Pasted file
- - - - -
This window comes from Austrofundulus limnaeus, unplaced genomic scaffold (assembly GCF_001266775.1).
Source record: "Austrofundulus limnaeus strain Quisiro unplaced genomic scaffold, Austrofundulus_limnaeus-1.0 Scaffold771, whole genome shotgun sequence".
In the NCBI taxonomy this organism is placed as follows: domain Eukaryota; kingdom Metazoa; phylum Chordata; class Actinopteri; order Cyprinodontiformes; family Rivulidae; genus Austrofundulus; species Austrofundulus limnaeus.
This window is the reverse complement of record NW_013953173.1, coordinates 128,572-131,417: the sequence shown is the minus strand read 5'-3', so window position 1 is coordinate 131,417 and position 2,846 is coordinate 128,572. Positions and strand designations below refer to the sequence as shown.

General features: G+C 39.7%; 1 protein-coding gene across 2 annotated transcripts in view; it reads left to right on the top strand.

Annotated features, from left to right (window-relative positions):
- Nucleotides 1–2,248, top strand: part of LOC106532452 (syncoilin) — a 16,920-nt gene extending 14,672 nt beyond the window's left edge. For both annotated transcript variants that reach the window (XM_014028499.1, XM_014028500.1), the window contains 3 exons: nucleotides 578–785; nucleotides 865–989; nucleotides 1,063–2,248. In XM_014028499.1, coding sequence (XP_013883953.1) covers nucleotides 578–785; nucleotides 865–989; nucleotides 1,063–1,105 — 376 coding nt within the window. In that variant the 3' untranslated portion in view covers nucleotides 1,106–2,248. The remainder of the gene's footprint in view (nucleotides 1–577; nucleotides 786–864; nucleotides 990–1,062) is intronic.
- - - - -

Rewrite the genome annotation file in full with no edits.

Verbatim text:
This window comes from Austrofundulus limnaeus, unplaced genomic scaffold (assembly GCF_001266775.1).
Source record: "Austrofundulus limnaeus strain Quisiro unplaced genomic scaffold, Austrofundulus_limnaeus-1.0 Scaffold771, whole genome shotgun sequence".
In the NCBI taxonomy this organism is placed as follows: domain Eukaryota; kingdom Metazoa; phylum Chordata; class Actinopteri; order Cyprinodontiformes; family Rivulidae; genus Austrofundulus; species Austrofundulus limnaeus.
This window is the reverse complement of record NW_013953173.1, coordinates 128,572-131,417: the sequence shown is the minus strand read 5'-3', so window position 1 is coordinate 131,417 and position 2,846 is coordinate 128,572. Positions and strand designations below refer to the sequence as shown.

General features: G+C 39.7%; 1 protein-coding gene across 2 annotated transcripts in view; it reads left to right on the top strand.

Annotated features, from left to right (window-relative positions):
- Nucleotides 1–2,248, top strand: part of LOC106532452 (syncoilin) — a 16,920-nt gene extending 14,672 nt beyond the window's left edge. For both annotated transcript variants that reach the window (XM_014028499.1, XM_014028500.1), the window contains 3 exons: nucleotides 578–785; nucleotides 865–989; nucleotides 1,063–2,248. In XM_014028499.1, coding sequence (XP_013883953.1) covers nucleotides 578–785; nucleotides 865–989; nucleotides 1,063–1,105 — 376 coding nt within the window. In that variant the 3' untranslated portion in view covers nucleotides 1,106–2,248. The remainder of the gene's footprint in view (nucleotides 1–577; nucleotides 786–864; nucleotides 990–1,062) is intronic.